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BellaOnline's Etiquette Editor

Bikes vs. Cars

Cyclists seem to be populating the earth more and more. And why not? With gas prices skyrocketing, riding oneís bike is a viable alternative to driving and it gets you there faster than walking. Bike riding is more than just recreational, itís functional. The decision to commute to work via bicycle, for example, has the potential to be a good one. You can save money while getting some exercise. It can be a win-win.

A biking commuter needs to consider that while there are many pluses, there are also inherent risks when taking that bike of yours to a place where cars, motorcycles, busses and trains are the gods and goddesses of the roads. While all commuters wish to share that road, the roads were put there for the accessibility of bigger, heavier and injury-inducing vehicles, not bicycles.

The truth is that bikes need to watch out. You are smaller. You donít have metal wrapped around you. You are quiet, not noisy. Your horn is no bigger than the bell on your handle bars or your voice being heard over the blare of music and windows that are most likely rolled up.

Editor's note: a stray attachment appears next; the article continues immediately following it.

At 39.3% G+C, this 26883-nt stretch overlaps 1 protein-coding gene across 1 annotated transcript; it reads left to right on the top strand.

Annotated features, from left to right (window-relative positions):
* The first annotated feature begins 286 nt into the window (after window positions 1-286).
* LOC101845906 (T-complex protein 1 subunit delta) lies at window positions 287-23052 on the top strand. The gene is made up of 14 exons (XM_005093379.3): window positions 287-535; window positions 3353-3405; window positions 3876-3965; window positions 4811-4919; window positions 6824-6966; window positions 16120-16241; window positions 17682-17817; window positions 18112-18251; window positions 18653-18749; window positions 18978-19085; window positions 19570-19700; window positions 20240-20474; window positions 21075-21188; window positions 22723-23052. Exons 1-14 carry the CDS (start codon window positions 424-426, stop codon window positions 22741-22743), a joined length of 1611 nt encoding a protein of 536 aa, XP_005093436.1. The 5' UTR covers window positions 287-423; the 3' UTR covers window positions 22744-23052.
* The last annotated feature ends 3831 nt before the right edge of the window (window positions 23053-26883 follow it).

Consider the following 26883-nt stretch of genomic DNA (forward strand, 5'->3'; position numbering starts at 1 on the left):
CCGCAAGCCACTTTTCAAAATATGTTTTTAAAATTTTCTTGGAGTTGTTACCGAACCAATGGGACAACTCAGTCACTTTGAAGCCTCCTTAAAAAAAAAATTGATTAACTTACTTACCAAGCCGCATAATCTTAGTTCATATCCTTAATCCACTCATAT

Bikes also need to remember to stop for cars...and red lights...and other people who might be stopped. Cars stop for other cars. Pedestrians stop for cars. Cyclists, however, arenít ones to readily stop when a car is coming toward them. The rider of a bike tends to speed up and go around a moving vehicle that has the potential to crush them. While we can debate why a cyclist will chose to do this, the reality is while itís not the norm, itís pretty common.

While bikes want cars to share the road, deciding to not stop on a bikerís part is not sharing Ė that would be hogging. That would be placing a great deal of faith in the driver who is backing out of a spot and canít see around the back corners of their car. You may see them (because they are big and metallic and loud) but that doesn't mean they see you. So stay away from them so they don't back over you.

Bikes also need to signal. Iíve written articles on the need for fellow drivers to let each other know what they are planning to do. Driver to driver communication is important because telepathy does not work. Bike riders are no better at mental telepathy than drivers of cars, busses, motorcycles and trains.

For the cyclist, be aware of your surroundings and let drivers know what you are doing and planning next. If you are riding down the street with other cars in commuter traffic and are planning to move over to a sidewalk, you need to make sure the driver who wants to turn right knows this before you swerve in front of them while they are awaiting you to pass by. For the driver, slow down when approaching cyclists. Give them space and letís all share like we learned to do in kindergarten.

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